Sociological Theories of Deviance and Crime

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Select one of the four perspectives on crime and deviance (functionalism, conflict, feminist, or symbolic interactionist). In this discussion forum address the following questions:

Why do you believe this perspective explains crime and deviance best?
Please be sure to back up your opinion with information from the textbook.
Functionalism, Conflict theory, Feminist theory, and Symbolic Interactionism are four theoretical perspectives that sociologists use to understand deviance and crime.

Functionalists believe that deviance is necessary for society to function properly. They argue that deviance serves several functions, such as reinforcing social norms, promoting social change, and creating social solidarity. According to functionalists, individuals who engage in deviant behavior threaten the stability of society, and society has a duty to control this behavior through the criminal justice system.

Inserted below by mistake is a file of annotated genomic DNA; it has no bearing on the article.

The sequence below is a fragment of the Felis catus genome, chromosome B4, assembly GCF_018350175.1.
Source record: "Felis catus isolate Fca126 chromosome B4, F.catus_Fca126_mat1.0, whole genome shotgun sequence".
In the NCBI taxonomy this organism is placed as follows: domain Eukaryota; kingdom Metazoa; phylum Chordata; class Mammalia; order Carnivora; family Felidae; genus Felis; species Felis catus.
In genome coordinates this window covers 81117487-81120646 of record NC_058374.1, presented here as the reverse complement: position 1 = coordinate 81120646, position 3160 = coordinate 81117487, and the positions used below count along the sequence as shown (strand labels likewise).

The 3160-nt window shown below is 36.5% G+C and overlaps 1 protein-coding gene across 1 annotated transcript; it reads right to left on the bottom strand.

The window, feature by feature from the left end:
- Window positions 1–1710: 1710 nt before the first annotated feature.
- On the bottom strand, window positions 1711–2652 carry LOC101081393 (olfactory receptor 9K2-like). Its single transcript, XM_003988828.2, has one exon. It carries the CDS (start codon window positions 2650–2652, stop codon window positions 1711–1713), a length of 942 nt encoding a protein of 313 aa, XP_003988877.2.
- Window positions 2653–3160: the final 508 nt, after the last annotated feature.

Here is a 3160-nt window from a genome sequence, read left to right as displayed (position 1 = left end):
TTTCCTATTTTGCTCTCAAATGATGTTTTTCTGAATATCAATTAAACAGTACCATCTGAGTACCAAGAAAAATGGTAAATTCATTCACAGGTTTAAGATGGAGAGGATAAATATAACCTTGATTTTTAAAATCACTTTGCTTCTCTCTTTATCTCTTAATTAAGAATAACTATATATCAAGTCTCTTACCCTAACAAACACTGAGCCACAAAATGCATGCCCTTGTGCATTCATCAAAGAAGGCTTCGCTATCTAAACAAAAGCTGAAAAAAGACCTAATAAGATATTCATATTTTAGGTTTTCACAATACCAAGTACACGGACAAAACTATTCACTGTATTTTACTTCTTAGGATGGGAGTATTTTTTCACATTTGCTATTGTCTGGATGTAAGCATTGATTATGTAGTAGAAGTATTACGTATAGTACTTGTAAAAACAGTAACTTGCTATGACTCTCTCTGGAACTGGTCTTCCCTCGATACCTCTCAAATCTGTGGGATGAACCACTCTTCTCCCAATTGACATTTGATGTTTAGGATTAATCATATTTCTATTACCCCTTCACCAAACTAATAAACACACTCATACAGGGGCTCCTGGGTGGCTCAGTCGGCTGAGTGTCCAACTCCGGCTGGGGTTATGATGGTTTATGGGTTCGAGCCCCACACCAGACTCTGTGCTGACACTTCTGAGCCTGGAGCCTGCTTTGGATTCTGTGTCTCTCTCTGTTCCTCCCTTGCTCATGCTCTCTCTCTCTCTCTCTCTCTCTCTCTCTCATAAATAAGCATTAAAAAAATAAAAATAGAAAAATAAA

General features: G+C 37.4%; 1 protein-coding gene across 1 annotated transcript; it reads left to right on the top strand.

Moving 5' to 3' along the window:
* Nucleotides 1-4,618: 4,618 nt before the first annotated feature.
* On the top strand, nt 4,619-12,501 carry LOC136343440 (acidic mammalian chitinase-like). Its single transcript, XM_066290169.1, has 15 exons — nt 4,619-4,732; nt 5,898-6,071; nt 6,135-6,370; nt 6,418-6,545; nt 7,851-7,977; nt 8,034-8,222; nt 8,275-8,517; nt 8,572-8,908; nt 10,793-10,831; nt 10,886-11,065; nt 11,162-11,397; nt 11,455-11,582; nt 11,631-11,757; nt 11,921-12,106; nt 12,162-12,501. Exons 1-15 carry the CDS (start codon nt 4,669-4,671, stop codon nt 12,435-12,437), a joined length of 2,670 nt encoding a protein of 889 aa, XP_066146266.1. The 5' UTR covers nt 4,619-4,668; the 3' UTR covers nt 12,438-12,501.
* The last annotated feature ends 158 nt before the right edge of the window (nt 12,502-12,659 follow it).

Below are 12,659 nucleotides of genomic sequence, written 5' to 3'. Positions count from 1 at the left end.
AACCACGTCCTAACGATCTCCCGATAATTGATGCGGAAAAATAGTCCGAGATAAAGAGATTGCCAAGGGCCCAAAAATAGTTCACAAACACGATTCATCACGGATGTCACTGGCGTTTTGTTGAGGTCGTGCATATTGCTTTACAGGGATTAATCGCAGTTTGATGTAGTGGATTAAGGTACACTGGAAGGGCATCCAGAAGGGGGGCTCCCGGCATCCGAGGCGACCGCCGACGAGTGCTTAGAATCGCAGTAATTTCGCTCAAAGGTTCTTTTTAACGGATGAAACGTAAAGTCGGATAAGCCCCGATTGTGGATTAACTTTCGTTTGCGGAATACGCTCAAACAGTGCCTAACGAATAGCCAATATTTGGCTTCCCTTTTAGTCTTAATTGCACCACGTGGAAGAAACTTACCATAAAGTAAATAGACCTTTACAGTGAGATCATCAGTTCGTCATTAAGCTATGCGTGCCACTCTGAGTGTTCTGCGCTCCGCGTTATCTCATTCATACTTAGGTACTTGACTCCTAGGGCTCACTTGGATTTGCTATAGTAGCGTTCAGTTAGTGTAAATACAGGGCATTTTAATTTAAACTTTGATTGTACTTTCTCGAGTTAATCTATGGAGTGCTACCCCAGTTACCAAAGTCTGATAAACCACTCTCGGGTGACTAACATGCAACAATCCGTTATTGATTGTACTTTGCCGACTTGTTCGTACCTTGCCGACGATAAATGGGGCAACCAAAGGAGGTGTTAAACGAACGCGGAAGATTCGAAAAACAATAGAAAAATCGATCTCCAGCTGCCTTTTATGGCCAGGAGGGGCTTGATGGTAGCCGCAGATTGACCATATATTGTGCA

Conflict theorists, on the other hand, argue that deviance and crime are the result of social inequality and power imbalances. They believe that those who hold power in society use their influence to create laws and criminalize behavior that threatens their status quo. Conflict theorists argue that the criminal justice system is biased towards the rich and powerful and unfairly targets marginalized groups such as minorities and the poor.

Feminist theorists focus on gender-based violence and the ways in which patriarchy perpetuates violence against women. They argue that violence against women is rooted in social and cultural norms that perpetuate gender inequality. Feminist theorists also critique the criminal justice system for failing to adequately address gender-based violence and for perpetuating gender biases.

Finally, symbolic interactionists focus on the ways in which individuals interact with one another to create meaning around deviant behavior. They argue that deviance is not inherent in a particular behavior, but rather it is created through the social interactions between individuals. Symbolic interactionists focus on the labels that society places on certain behaviors, and the ways in which these labels affect individuals’ behavior and self-identity.

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